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Pilot’s Bill of Rights 2 – Medical Reform is Just the Start
March 11, 2015 – While aeromedical reform has been the most visible segment of the bipartisan Pilot’s Bill of Rights 2 introduced in both houses of Congress late last month, plenty of other provisions provide major steps forward for the GA community. EAA had a major role in drafting these provisions, based on the feedback of our members and the organization’s advocacy efforts over the past decade.
“The aeromedical provisions of the legislation are certainly the highest priority for EAA and our members and helped it rapidly gain more than 16,000 letters of support through EAA’s Rally Congress website alone, but there’s much more in this bill for aviators,” said Doug Macnair, EAA’s vice president of government relations. “Items that have been long-standing frustrations for EAA members are addressed, making it one of the most comprehensive bills in support of general aviation in the past 20 years.”
Among the other major provisions of the Pilot’s Bill of Rights 2 are:
Expands the protections of the original Pilot’s Bill of Rights to all FAA certificate holders. That means if you have an A&P or other FAA certificate, you have the same opportunity to appeal an FAA investigation issue directly to a federal district court. The FAA must also state the specific incident on which enforcement proceedings are based, provided a copy of the Enforcement Investigative Report to a covered certificate holder, and limit
the scope of document requests to the pertinent issues being investigated, among other protections. These requirements are designed to ensure that the airman has all the information being used by the FAA in an enforcement case and thus be able to better provide an informed defense.
Limits re-examination of covered certificate holders. In other words, the FAA cannot reopen a completed investigation unless there is clear evidence of wrongdoing or unsafe behavior. The agency must also provide details as to why such a re-examination is necessary. This provision limits circumstances of double jeopardy where an airman could be in effect penalized twice for the same infraction or error.
Expedites NOTAM updates. The legislation requires NOTAMs to be maintained in a public, internet-searchable location and also requires that temporary flight restrictions be included in the NOTAM program. It will prevent enforcement action if the NOTAM is not included in the database and establishes a rating system prioritizing NOTAMs according to timeliness, importance and criticality. NOTAM availability and prioritization are crucial to ensuring that pilots have the most important and accurate information available at the time of flight.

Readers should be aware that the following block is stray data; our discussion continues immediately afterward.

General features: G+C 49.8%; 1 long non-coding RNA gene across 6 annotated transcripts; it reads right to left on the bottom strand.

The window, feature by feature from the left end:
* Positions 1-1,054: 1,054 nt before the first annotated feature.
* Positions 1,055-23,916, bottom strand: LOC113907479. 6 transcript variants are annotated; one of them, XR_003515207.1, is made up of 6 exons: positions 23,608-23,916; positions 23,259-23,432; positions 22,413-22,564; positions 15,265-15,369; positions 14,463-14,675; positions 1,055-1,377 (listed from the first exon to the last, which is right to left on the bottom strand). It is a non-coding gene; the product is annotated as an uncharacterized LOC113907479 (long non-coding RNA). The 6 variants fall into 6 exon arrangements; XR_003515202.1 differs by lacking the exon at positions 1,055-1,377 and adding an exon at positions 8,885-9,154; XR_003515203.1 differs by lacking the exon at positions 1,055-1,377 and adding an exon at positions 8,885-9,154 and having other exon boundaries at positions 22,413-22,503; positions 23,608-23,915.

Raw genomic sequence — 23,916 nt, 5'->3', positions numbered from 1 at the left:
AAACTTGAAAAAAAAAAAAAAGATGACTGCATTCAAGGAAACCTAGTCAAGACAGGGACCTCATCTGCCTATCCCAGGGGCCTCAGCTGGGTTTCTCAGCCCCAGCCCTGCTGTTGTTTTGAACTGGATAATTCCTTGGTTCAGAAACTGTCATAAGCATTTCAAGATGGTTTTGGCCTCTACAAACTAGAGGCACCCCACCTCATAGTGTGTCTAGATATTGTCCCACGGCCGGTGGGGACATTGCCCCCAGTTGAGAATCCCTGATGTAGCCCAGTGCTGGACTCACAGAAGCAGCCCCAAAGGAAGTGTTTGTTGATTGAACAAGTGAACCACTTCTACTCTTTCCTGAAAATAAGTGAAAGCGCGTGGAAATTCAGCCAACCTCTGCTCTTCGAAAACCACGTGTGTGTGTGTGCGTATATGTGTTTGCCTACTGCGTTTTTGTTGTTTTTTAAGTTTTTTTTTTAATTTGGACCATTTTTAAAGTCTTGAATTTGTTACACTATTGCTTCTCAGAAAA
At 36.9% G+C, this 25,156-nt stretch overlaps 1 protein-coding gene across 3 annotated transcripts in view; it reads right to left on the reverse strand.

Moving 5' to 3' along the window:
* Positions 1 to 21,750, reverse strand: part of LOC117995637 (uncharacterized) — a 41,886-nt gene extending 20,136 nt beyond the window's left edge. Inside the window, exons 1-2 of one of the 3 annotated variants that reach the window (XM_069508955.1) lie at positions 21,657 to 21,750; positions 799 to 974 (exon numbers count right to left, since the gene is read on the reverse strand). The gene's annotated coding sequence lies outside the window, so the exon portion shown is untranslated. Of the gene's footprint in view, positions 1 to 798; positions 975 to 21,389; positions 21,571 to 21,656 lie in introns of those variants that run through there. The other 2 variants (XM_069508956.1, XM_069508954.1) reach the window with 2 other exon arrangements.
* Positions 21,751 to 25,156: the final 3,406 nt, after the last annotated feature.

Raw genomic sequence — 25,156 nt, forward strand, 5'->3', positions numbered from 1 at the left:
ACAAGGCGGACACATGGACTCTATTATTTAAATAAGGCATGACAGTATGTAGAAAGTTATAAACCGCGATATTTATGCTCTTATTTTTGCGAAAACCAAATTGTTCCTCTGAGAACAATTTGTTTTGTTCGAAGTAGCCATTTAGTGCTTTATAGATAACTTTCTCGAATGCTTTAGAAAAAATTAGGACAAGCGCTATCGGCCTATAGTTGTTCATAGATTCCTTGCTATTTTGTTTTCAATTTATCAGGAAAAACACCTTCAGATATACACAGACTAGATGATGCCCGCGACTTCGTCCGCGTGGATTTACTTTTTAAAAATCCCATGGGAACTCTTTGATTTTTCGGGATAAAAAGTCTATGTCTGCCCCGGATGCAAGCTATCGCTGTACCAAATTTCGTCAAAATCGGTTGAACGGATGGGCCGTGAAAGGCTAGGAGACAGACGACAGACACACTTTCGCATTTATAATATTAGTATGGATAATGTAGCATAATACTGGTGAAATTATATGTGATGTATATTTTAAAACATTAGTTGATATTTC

Extends liability protection. Civil liability protection similar to that afforded to government employees would be available for all FAA designees performing duties on behalf of the agency including aviation medical examiners, designated airworthiness representatives, pilot examiners, and others. It would also provide liability protection for volunteer pilots who fly for the public benefit. Personal liability risk has a chilling effect on the willingness of individuals to serve as designees and thus, the availability of critical engineering, airworthiness, and examining resources to support general aviation operations.
Freedom of Information Act (FOIA) applies to contract towers. The bill requires that flight data maintained by contract towers and other FAA contractors usable in a certificate enforcement case can be subject to FOIA requests, with an exception for aviation safety action reports. Airmen need access to all of the information being used by the FAA in an enforcement case and there should be no distinction in the availability of tower tapes and other information between an FAA control tower and a contract tower or flight service facility.
“EAA spent an enormous amount of time to craft and ensure that these provisions were part of the final bill,” Macnair said. “This is an excellent piece of legislation and we encourage EAA members to urge their own congressional representatives to support it, and spread the word to other aviators to do the same.”